Baltimore Business Journal
November 19, 2012
By Sarah Gantz

Maryland residents who stand to benefit most from the federal Affordable Care Act know the least about the law, according to a survey released Monday by the Horizon Foundation and the Maryland Health Care for All Coalition.

Low-income, minority and less-educated voters are among the demographics least aware of the provisions of the Obama Administration’s landmark health care reform law, according to a report on the survey’s findings. Overall, about 59 percent of survey respondents said they support the law, but only about 30 percent said they knew a lot about the law’s provisions.

Those numbers suggest there is significant room for improvement in educating the public about the law before it fully goes into effect January 2014.

“We’re going to do everything we can to make sure everyone who is eligible for the provisions knows about them and takes advantage of them,” said Vincent DeMarco, president of Maryland Health Care for All Coalition.

DeMarco’s group and the Horizon Foundation, a Howard County health care organization, commissioned Lake Research Partners of Washington, D.C., to conduct the survey. The research firm surveyed 1,413 voters by phone between Sept. 14 and Sept. 23.

The survey found that 62 percent of voters who earn less than $30,000 a year, 58 percent of women who did not attend college and 55 percent of African-American women said they knew “a little or not much” about the health care law.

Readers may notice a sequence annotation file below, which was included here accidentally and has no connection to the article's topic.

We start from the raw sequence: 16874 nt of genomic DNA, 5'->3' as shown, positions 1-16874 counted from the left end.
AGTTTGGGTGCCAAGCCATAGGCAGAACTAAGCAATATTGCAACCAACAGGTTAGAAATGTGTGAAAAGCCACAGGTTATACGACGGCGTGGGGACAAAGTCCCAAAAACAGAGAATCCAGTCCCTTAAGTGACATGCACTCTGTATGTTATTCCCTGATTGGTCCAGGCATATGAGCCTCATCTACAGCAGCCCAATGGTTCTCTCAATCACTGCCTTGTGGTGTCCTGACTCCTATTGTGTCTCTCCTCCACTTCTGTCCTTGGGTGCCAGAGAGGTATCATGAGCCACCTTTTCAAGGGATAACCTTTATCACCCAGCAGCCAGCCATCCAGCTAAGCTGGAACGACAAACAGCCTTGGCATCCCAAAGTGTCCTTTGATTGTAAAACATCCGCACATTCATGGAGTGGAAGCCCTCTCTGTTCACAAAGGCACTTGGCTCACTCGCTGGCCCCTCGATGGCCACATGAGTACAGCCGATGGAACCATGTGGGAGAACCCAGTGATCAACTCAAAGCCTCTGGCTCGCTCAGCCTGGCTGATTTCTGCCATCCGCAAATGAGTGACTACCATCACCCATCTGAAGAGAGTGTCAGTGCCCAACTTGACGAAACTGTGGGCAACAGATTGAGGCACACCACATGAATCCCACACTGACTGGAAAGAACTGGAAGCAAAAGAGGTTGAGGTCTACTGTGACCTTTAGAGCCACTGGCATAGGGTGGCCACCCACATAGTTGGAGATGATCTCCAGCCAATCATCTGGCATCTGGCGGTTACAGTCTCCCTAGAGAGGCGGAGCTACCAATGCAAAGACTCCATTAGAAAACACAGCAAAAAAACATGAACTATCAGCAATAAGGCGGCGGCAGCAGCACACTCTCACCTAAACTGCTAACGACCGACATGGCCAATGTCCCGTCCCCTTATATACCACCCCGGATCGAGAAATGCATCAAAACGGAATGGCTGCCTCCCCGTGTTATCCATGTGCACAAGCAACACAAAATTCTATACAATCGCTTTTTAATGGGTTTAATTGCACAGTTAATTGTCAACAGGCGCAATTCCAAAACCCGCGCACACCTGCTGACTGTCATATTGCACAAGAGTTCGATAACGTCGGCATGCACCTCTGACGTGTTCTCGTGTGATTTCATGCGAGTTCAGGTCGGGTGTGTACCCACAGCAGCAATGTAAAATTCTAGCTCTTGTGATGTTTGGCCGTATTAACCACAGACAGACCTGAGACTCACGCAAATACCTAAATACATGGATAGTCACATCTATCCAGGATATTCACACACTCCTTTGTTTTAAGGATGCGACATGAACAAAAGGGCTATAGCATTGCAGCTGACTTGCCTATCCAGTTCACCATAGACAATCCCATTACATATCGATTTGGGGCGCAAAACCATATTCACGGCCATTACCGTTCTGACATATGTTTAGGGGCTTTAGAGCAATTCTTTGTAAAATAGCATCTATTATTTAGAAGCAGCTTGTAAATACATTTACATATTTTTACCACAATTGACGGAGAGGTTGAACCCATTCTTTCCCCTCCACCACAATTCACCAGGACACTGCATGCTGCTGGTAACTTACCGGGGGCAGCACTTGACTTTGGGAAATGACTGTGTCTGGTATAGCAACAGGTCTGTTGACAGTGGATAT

Overall, more than half (59 percent) of voters said they support or strongly support the law, according to the survey report. Nineteen percent said they oppose the law and 22 percent said they weren’t sure how they felt about it.

Doctors and nurses are among the most trusted sources of information about the law, according to the survey.

DeMarco said his organization is working closely with hospitals and other provider groups to spread the word about the law. MedChi, the Maryland State Medical Society, hosted a press conference in Baltimore on Monday to announce the survey’s results.

Among the provisions of the law that could be particularly beneficial to low-income residents are tax incentives for purchasing insurance through state-run health benefit exchanges.

“What’s at stake is that people won’t get the benefits they’re entitled to,” said Nikki Highsmith Vernick, president of the Horizon Foundation.

Last modified: November 19, 2012